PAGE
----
Wednesday, January 28, 2015

Expungement - A Second Chance to Succeed

As I've mentioned before I'm very persuaded by the arguments of the Right on Crime movement. It's a conservative answer to:

The Criminal Justice Challenge

Conservatives believe in limited government, but also in the rule of law. Contrary to some popular caricatures, conservatives recognize spheres in which government is necessary, and chief among them is public safety. Conservatives, however, also recognize that government is uniquely prone to abuse personal liberty and spend resources wastefully.  A challenge is therefore presented: how can we ensure public safety while still checking the power of government and keeping costs low?
There is no question that there's a delicate balance involved here. Liberals are no more prone to second chances as are conservatives, but there is a difference on how the opportunity and process presents itself.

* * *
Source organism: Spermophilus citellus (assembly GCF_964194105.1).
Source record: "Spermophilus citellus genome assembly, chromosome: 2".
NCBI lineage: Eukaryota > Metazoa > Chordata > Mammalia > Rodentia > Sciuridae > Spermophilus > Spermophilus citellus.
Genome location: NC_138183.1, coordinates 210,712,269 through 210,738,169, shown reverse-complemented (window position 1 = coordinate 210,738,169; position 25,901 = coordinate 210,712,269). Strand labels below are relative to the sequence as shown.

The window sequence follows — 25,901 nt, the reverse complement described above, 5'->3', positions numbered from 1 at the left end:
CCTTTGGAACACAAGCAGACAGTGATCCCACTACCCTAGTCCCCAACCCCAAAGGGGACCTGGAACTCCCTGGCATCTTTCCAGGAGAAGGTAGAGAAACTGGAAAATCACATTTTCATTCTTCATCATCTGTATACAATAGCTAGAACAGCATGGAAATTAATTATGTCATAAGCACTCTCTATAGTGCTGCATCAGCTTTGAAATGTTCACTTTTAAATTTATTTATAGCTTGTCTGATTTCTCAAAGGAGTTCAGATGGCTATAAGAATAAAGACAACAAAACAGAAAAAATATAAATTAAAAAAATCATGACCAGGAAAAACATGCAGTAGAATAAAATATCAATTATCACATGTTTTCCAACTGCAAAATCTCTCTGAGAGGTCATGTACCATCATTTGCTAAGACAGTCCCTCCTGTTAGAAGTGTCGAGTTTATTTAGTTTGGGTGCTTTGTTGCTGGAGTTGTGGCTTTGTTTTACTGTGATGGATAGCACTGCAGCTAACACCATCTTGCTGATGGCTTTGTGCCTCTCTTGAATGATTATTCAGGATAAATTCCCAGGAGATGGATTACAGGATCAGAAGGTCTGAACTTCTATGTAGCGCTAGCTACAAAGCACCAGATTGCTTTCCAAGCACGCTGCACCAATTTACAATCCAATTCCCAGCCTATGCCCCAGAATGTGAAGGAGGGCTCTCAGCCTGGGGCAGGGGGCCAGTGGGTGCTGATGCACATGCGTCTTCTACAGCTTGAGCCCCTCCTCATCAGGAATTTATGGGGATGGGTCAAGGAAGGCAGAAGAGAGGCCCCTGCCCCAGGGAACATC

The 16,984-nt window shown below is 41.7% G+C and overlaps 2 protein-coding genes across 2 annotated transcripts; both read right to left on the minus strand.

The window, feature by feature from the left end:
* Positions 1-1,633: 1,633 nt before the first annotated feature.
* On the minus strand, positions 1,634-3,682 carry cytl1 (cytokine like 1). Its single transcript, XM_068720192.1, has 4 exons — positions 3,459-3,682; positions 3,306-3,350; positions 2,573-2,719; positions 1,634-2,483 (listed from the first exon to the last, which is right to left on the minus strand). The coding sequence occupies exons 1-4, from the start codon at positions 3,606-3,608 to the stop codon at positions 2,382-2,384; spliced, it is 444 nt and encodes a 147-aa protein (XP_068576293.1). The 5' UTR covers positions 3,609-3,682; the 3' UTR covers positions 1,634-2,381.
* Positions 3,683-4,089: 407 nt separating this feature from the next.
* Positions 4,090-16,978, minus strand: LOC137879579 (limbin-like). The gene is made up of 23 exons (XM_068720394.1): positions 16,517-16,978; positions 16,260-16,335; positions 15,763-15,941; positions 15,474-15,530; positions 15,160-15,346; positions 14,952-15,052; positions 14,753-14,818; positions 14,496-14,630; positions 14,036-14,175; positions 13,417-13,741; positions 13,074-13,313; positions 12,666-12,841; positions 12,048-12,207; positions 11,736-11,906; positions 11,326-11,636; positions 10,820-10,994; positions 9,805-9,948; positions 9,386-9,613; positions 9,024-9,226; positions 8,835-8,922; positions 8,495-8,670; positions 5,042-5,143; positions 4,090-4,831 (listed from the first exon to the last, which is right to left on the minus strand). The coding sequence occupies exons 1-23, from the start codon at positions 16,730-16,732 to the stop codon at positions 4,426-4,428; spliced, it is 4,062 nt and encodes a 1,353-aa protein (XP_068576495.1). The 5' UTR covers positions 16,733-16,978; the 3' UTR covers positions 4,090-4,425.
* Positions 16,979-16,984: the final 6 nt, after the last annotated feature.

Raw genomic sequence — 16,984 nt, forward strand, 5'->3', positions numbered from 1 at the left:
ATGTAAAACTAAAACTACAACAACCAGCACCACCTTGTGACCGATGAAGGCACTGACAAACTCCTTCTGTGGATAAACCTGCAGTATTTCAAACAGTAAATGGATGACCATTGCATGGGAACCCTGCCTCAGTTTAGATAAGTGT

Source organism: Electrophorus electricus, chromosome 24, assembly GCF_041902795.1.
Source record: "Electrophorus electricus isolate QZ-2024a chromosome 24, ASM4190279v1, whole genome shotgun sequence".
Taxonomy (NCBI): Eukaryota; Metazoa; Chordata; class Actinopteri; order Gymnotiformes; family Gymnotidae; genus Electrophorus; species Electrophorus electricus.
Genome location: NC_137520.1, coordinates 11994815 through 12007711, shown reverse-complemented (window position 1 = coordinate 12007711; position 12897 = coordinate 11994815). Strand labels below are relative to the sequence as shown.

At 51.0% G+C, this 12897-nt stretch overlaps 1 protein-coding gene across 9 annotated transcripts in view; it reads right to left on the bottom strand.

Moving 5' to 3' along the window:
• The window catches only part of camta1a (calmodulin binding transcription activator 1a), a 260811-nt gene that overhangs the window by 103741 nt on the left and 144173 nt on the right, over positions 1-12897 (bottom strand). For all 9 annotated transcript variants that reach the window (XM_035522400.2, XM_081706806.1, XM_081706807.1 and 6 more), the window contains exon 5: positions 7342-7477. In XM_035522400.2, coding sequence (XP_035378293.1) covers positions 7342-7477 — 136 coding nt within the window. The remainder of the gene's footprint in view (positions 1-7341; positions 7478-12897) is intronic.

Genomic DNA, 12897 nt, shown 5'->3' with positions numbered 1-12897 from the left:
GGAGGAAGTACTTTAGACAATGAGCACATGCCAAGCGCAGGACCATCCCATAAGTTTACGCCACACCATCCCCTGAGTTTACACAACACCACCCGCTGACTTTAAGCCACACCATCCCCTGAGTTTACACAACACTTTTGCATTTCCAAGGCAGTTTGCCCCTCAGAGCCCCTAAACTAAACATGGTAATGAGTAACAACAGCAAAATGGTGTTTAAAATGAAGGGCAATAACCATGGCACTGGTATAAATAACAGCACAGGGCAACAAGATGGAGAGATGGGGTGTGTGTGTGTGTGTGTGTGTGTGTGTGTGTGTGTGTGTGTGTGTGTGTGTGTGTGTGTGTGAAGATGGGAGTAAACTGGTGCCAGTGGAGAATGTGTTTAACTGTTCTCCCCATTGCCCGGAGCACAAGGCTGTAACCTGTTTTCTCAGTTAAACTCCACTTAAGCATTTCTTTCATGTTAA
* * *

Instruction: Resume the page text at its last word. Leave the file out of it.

As a Christian I'm all in for second changes and I'm a total proponent of erroring on the side of Grace (especially for myself). From a political standpoint I lean "tough on crime" in other words there are consequences to actions. The question is what are those consequences.

It seems that the tough on crime concept of locking up all the criminals hasn't reduced the amount on crime. Good ideological idea, bad practical results.

I watched today's Milwaukee Common Council Public Works Committee which is in charge of issuing Taxi Drivers Licenses.  Two of those trying to acquire their license made a compelling argument for the state to look into making expungements easier to acquire.

Both men were looking to change their lives and with their backgrounds found it difficult to find jobs and driving taxi was one of their few alternatives. Now, it must be recognized that both paid their debt to society in that they fulfilled their sentences. The problem both faced is that an additional consequence or their action is that the record follows them. One of the men even pleaded with the committee to do what it could to encourage the expungement law.

Ald. Bob Bauman snarkily answered that the chances of this legislature exploring the epungement law are less than zero. I wonder if and how the alderman has reached out to any Republican legislators other than from the his golden perch.

Odds - less than zero.

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